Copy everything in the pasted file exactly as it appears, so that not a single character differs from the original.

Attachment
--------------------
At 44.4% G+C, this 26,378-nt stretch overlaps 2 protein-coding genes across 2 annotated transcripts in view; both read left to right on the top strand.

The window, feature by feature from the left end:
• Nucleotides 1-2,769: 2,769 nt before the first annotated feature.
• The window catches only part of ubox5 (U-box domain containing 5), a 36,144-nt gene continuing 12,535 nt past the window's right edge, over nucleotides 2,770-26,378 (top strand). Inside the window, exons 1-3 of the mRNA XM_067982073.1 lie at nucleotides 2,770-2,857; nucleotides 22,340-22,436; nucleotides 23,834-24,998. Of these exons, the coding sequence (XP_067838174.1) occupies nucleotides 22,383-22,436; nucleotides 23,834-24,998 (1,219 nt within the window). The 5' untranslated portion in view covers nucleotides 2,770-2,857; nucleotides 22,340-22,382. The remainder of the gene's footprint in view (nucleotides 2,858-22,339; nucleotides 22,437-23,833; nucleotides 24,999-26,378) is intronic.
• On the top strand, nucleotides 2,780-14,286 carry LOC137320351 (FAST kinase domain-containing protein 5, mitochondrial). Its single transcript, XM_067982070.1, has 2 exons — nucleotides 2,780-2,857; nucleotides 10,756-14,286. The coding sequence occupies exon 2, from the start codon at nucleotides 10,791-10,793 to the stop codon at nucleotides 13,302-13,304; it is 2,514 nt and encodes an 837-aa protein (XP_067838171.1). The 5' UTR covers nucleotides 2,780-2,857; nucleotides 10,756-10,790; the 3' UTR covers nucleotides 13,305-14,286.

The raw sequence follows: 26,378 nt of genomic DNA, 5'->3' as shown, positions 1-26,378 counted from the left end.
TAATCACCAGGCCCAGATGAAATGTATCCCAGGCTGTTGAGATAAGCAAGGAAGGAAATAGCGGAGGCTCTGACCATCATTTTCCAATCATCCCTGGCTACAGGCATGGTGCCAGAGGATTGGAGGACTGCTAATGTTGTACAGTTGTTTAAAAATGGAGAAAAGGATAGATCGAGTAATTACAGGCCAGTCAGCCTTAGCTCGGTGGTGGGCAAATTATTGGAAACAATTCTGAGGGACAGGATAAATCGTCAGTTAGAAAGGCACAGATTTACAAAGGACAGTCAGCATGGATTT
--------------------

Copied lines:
At 44.4% G+C, this 26,378-nt stretch overlaps 2 protein-coding genes across 2 annotated transcripts in view; both read left to right on the top strand.

The window, feature by feature from the left end:
• Nucleotides 1-2,769: 2,769 nt before the first annotated feature.
• The window catches only part of ubox5 (U-box domain containing 5), a 36,144-nt gene continuing 12,535 nt past the window's right edge, over nucleotides 2,770-26,378 (top strand). Inside the window, exons 1-3 of the mRNA XM_067982073.1 lie at nucleotides 2,770-2,857; nucleotides 22,340-22,436; nucleotides 23,834-24,998. Of these exons, the coding sequence (XP_067838174.1) occupies nucleotides 22,383-22,436; nucleotides 23,834-24,998 (1,219 nt within the window). The 5' untranslated portion in view covers nucleotides 2,770-2,857; nucleotides 22,340-22,382. The remainder of the gene's footprint in view (nucleotides 2,858-22,339; nucleotides 22,437-23,833; nucleotides 24,999-26,378) is intronic.
• On the top strand, nucleotides 2,780-14,286 carry LOC137320351 (FAST kinase domain-containing protein 5, mitochondrial). Its single transcript, XM_067982070.1, has 2 exons — nucleotides 2,780-2,857; nucleotides 10,756-14,286. The coding sequence occupies exon 2, from the start codon at nucleotides 10,791-10,793 to the stop codon at nucleotides 13,302-13,304; it is 2,514 nt and encodes an 837-aa protein (XP_067838171.1). The 5' UTR covers nucleotides 2,780-2,857; nucleotides 10,756-10,790; the 3' UTR covers nucleotides 13,305-14,286.

The raw sequence follows: 26,378 nt of genomic DNA, 5'->3' as shown, positions 1-26,378 counted from the left end.
TAATCACCAGGCCCAGATGAAATGTATCCCAGGCTGTTGAGATAAGCAAGGAAGGAAATAGCGGAGGCTCTGACCATCATTTTCCAATCATCCCTGGCTACAGGCATGGTGCCAGAGGATTGGAGGACTGCTAATGTTGTACAGTTGTTTAAAAATGGAGAAAAGGATAGATCGAGTAATTACAGGCCAGTCAGCCTTAGCTCGGTGGTGGGCAAATTATTGGAAACAATTCTGAGGGACAGGATAAATCGTCAGTTAGAAAGGCACAGATTTACAAAGGACAGTCAGCATGGATTT